Irritable Bowel Syndrome (IBS) is a condition associated with changes in bowel habits that causes abdominal discomfort and pain. There are three subtypes: IBS-C is primarily associated with constipation, IBS-D patients have frequent diarrhea symptoms, and the “mixed” IBS condition goes back and forth between the two extremes. It affects about 5-10% of adults, primarily female.
Bowel Syndrome – Meal-Induced Symptoms
More than 60% of patients with IBS report a worsening of symptoms for up to 3 hours after eating a meal. Large meals tend to cause more intense symptoms of intestinal gas, increased peristalsis (the moving of food through the intestine), and intolerance to specific foods. A Japanese study found that short-term fasting may help improve IBS symptoms.
Bowel Syndrome – Increasing Dietary Fiber
At one time, lack of dietary fiber was believed to be the primary cause of Irritable Bowel. Recent studies have found that cereal, or insoluble, fiber worsened symptoms in over 50% of patients. Many physicians continue to prescribe soluble fiber supplements (for example, the psyllium in Metamucil), primarily for those who tend toward the constipation end of the spectrum, as this is still viewed as an effective treatment option.
Prebiotics are water-soluble dietary fibers that are a nutrient source for beneficial intestinal bacteria. Research studies using partially hydrolyzed guar gum showed no benefit, however studies using short-chain fructo-oligosaccharides may help reduce the intensity of abdominal pain, constipation and diarrhea.
Probiotics are live microorganisms that occur naturally in fermented foods such as yogurt, buttermilk and miso. Probiotics may be useful in the treatment of IBS symptoms.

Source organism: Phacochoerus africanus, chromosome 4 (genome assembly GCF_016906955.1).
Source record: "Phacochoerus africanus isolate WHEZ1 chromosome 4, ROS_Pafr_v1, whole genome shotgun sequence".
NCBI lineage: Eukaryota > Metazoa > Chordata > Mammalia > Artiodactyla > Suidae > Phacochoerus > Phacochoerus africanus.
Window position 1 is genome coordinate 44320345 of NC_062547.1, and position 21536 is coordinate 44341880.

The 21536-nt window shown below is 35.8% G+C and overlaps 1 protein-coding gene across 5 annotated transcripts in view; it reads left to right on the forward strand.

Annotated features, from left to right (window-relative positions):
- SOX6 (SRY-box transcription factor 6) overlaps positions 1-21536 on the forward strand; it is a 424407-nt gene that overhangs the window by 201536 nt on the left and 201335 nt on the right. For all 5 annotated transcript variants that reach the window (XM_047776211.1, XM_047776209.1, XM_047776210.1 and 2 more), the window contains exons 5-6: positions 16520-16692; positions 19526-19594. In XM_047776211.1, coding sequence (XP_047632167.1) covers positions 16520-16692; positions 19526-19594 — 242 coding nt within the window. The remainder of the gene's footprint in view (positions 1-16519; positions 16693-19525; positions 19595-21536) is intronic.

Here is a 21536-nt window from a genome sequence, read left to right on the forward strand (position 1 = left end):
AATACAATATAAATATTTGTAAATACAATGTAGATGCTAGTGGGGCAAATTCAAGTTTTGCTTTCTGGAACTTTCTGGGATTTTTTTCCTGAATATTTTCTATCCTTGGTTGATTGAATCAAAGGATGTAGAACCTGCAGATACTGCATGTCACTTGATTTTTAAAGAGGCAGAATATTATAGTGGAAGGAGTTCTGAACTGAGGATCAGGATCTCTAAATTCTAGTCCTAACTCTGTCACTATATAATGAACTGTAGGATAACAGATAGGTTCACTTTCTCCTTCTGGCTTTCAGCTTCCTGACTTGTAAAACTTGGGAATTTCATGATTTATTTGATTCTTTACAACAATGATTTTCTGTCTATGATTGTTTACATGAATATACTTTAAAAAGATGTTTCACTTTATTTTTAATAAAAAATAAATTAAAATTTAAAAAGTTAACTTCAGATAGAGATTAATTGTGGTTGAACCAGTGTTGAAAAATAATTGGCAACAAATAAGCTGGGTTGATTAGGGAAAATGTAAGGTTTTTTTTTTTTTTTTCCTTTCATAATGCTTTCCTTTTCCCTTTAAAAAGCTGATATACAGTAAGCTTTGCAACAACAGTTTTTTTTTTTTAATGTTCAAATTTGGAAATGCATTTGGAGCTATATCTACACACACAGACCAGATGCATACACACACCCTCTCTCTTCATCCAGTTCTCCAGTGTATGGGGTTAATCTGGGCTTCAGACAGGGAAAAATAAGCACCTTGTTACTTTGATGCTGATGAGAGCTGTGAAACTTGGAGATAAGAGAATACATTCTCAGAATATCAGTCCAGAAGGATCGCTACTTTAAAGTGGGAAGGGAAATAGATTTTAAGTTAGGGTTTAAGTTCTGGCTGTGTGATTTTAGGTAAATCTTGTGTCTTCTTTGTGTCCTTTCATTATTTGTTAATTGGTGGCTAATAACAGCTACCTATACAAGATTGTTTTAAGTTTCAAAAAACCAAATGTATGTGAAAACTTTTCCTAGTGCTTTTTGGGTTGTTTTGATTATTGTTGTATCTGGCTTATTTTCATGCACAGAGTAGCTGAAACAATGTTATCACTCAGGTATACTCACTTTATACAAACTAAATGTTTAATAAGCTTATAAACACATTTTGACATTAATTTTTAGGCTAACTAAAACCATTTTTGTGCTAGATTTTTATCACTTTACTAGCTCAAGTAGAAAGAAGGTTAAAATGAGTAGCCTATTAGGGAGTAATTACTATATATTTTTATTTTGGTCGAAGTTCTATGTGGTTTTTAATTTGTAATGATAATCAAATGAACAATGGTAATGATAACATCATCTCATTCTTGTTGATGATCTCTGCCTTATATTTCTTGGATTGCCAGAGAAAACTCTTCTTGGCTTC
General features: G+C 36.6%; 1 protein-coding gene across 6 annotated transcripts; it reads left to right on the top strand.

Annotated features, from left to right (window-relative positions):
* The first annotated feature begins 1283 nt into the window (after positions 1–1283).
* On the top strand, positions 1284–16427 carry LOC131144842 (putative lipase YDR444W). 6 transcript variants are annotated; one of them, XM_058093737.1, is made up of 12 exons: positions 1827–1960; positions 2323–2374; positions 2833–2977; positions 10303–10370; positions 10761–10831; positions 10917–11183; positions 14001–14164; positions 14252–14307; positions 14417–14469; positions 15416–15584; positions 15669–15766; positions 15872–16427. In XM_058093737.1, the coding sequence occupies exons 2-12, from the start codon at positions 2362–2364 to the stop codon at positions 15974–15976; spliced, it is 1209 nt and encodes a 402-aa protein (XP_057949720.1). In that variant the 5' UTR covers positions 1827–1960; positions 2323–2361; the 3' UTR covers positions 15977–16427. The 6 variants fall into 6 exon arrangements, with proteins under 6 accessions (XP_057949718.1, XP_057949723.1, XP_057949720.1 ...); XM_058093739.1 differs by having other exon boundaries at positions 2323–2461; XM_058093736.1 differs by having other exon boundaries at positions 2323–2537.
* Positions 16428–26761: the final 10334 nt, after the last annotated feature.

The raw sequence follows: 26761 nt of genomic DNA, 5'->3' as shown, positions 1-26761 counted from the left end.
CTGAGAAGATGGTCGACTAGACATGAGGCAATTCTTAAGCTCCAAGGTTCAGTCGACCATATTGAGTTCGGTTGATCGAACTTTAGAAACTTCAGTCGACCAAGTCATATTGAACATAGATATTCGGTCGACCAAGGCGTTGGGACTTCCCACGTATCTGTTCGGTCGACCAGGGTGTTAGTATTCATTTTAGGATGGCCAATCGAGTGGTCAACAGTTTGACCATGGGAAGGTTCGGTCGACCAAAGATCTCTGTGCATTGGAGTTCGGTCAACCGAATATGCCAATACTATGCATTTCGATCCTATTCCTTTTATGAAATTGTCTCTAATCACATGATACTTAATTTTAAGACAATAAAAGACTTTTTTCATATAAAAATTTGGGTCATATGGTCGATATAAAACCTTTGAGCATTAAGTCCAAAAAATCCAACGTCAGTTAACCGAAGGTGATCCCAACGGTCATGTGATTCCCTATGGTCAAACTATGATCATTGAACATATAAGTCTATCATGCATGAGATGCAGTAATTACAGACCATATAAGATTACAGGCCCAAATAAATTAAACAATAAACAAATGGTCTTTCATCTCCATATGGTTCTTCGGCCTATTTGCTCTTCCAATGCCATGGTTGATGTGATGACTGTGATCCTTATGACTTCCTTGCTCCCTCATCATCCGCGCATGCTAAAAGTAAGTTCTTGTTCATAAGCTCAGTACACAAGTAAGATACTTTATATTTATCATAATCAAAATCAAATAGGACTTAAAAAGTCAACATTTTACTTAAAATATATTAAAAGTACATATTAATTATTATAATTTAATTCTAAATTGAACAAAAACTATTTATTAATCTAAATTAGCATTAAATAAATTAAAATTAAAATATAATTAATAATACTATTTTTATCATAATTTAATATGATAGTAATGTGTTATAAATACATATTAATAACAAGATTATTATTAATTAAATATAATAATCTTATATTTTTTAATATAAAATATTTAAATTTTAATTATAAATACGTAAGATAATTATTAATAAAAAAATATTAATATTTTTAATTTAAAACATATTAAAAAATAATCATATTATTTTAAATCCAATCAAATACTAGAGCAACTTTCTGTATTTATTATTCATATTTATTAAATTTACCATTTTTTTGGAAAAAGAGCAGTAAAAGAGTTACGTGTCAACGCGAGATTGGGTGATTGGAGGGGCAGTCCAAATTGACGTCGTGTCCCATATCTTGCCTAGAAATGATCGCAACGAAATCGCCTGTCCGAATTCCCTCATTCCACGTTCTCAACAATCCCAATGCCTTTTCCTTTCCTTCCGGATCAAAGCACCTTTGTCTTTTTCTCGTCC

Bowel Syndrome – Complementary Medicine Alternatives
Two natural ingredients are sometimes advised for treatment of irritable bowel: peppermint oil and turmeric. Peppermint oil is said to relax the smooth muscle of the intestinal tract, and may be useful for those with mild symptoms. Turmeric is a member of the ginger family, and its extract, curcumin, has anti-inflammatory properties. Unfortunately, studies have not found this treatment to be successful for the majority of patients.
Bowel Syndrome – Triggers and Intolerances
Patients with IBS sometimes identify “trigger” foods for their symptoms. This tends to be more prevalent in female sufferers, and worsens with anxiety level. In clinical trials, the majority of patients who are fed “trigger” foods unknowingly, do not produce IBS symptoms, which may indicate that there is a psychological component at work.
True allergic reactions to foods account for very few IBS cases, but should be tested for if suspected. Gluten hypersensitivity, for example, can mimic the symptoms of IBS. Patients with celiac disease may actually be misdiagnosed as having irritable bowel, and adding wheat fibers to the diet in an effort to treat symptoms can have adverse effects.
Lactose intolerance seems to go hand in hand with IBS symptoms, but does not appear to be a cause of Irritable Bowel. A deficiency in the lactase enzyme causes similar symptoms, such as bloating, flatulence, abdominal discomfort, nausea, and loose stools.
Fructose and sugar alcohols also tend to increase symptoms, as these tend to be poorly absorbed carbohydrates. Fructose is naturally present in honey, fruits, fruit juices and table sugar, but the majority of the fructose consumed in the average American diet is that of high-fructose corn syrup found in soft drinks, breakfast cereals, baked goods and packaged convenience items. Sugar alcohols include sorbitol, mannitol, and xylitol. These are usually substituted for sugar in foods to reduce the carbohydrate content of a food for diabetes or weight control. Because they are not well digested in the gastrointestinal tract, high amounts ingested cause symptoms such as abdominal cramping and diarrhea.
IBS patients tend to have an increased intestinal sensitivity to high-fat diets, as this moves slowly through the intestine, causing abdominal discomfort.
Diet modifications for patients with IBS are individual – the same dietary treatments will not likely work for everyone with symptoms. Keep a journal to identify patterns of foods that trigger symptoms. Eliminate those foods for at least 2 weeks, and then slowly reintroduce one at a time to find the offending food.